+1 vote

TL;DR

  • I'm trying to await a method I call via "Object.Call(name...)" in C#.
  • But I cannot get an Awaitable
  • How would I know if an async method I called is finished?

Background

I'm writing an events sequencer and I'd need to call methods, and ideally also set properties, much like AnimationPlayer does.

I need ot wait for the method to finish. The method could be async, so I was trying something like:

    object result = target.Call("RunStepText", "TestParameter");
    await Task.FromResult(result);

And also:

    await target.Call("RunStepText", "TestParameter");

And

    object result = target.Call("RunStepText", "TestParameter");
    await ToSignal(result, "completed");

But in C#, Object.Call returns a Variant and I do not really know how to deal with it.

I have read about the completed signal for method calls. Is this emitted for every function call? In any case, I haven't been able to receive it either.

How can I call a method on an arbitrary object and check if the call is finished or if there are coroutines holding on to the call?

I'll resort to use dedicated signals if needed but that would force me to write dedicated code for every object I want to automate via my sequencer.

in Engine by (39 points)
edited by

1 Answer

0 votes

I'm trying to figure this out today as well. Engine call awaiter support in the vein of ToSignal could be neat, e.g. await ToComplete(...);

But do you need to use Call? You might be able to use C# async/await features more directly. I found two ways to do something similar to GDScript's yield until coroutine "completed". At least, these techniques work with my own C# functions...

1) Use Task.StartNew or Task.Run to wrap a call and await that task. Note, this technique will execute the action on a separate thread which may cause some strange interactions with the engine if you call into it. This might be a good option if you have some heavy lifting to do outside of the game world, for example if you need to call web services or compute the ten billionth prime number.

2) Use a regular C# async method and await a direct C# call to it. This will execute on the same thread and is usually what I want when breaking down game logic into composable asynchronous functions (coroutines). Basically, you let C# build the state machine and continuation flow for you...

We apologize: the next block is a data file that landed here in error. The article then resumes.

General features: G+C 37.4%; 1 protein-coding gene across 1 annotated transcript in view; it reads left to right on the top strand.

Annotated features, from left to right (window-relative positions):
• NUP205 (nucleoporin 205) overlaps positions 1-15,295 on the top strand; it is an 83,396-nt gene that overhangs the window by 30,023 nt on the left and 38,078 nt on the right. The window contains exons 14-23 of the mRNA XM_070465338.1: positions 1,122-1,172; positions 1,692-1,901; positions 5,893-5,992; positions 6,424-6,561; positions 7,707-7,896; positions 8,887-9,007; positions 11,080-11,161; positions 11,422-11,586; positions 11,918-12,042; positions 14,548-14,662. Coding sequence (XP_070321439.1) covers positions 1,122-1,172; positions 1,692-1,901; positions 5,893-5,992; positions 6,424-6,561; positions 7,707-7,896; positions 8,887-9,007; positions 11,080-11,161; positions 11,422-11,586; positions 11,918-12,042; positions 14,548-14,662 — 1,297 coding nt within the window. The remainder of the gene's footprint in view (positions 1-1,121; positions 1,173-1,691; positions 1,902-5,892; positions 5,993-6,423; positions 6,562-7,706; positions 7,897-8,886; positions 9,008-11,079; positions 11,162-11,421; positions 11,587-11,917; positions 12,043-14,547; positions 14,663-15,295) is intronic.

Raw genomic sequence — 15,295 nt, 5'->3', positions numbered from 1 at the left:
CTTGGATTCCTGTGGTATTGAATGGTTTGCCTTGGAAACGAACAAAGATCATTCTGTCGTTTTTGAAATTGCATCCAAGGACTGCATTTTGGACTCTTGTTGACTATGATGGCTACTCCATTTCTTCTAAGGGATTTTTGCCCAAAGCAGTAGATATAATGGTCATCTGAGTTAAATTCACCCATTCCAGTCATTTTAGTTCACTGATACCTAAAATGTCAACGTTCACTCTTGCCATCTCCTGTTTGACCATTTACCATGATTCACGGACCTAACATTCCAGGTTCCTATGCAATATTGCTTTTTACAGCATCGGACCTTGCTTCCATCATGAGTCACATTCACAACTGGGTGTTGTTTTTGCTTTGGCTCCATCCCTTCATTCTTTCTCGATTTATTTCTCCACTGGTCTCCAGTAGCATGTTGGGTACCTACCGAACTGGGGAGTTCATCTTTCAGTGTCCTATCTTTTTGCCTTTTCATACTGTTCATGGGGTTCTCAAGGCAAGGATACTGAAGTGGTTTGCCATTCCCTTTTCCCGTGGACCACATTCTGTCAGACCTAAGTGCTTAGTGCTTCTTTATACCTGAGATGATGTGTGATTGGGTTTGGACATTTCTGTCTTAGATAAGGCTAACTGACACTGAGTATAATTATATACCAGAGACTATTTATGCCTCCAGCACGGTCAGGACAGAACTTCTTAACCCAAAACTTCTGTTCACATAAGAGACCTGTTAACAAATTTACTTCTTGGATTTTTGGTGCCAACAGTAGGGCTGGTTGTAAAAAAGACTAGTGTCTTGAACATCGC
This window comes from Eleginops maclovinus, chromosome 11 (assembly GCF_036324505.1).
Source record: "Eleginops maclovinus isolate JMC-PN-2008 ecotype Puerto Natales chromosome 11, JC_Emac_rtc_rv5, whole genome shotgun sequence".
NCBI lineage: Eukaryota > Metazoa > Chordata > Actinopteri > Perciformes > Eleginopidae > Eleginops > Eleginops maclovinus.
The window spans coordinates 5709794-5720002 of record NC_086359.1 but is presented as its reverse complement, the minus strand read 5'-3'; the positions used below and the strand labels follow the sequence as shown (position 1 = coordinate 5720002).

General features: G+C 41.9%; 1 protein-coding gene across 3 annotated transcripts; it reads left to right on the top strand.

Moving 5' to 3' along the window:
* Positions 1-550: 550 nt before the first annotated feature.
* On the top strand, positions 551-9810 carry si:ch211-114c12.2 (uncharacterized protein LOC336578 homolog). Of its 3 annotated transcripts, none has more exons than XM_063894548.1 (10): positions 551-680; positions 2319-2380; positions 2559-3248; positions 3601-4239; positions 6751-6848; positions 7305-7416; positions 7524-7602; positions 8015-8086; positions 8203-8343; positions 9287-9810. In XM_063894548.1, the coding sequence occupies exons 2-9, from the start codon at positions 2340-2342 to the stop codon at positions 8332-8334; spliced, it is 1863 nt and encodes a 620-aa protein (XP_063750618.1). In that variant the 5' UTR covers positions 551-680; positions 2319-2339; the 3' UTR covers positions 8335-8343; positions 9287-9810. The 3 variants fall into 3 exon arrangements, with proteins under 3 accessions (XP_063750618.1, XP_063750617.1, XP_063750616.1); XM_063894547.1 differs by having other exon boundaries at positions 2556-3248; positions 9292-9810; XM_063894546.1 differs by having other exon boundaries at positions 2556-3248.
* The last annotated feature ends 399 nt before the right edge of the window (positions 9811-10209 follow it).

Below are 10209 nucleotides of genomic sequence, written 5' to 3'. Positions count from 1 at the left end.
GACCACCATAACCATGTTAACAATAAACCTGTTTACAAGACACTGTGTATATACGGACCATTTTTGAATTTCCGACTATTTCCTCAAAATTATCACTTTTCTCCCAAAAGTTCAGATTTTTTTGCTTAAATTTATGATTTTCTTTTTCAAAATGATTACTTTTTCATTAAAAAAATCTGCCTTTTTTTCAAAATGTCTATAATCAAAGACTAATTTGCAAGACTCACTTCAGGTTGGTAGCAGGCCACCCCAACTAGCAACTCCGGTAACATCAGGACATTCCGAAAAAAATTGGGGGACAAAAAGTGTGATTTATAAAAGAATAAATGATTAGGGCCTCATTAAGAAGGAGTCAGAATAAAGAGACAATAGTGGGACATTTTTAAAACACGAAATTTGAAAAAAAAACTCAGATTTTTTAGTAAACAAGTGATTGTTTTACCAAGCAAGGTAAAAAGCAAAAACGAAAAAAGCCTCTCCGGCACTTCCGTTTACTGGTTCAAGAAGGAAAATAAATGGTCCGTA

async Task<bool> ConfirmPlayerLikesChocolate() {
    // Tween in the question label...
    await TweenLabel("Do you like chocolate?");
    // Pop the "Yes!" button.
    await FadeInButton(0.1f, "Yes!");
    // Wait 5 seconds to fade in the "No." button...
    await FadeInButton(5.0f, "No.");
    // Wait for player to select...
    // Ignore buttons because nobody dislikes chocolate.
    return true;
}

async Task AnnoyPlayer() {
    bool likesChocolate = await ConfirmPlayerLikesChocolate();
    if (!likesChocolate) {
        // CRASH!
    } else {
        // Oh yeah? What's your favorite kind of chocolate?!
    }
}

Note this brings the usual benefits of C#: composability, name checking, type safety, etc. Assigning the await expression to int instead of bool produces compile-time error.

You can write async void functions but can't await them. Just change the return type to Task. Or, if you need to produce a result, Task<TResult> and return something of that type as usual.

by (78 points)

Thank you. Hoever I needed to use Call, as my call sequences come from a data file, not code. The root cause of this is that Awaitables are not serializable into Variants, this will be fixed in an upcoming version according to the devs.

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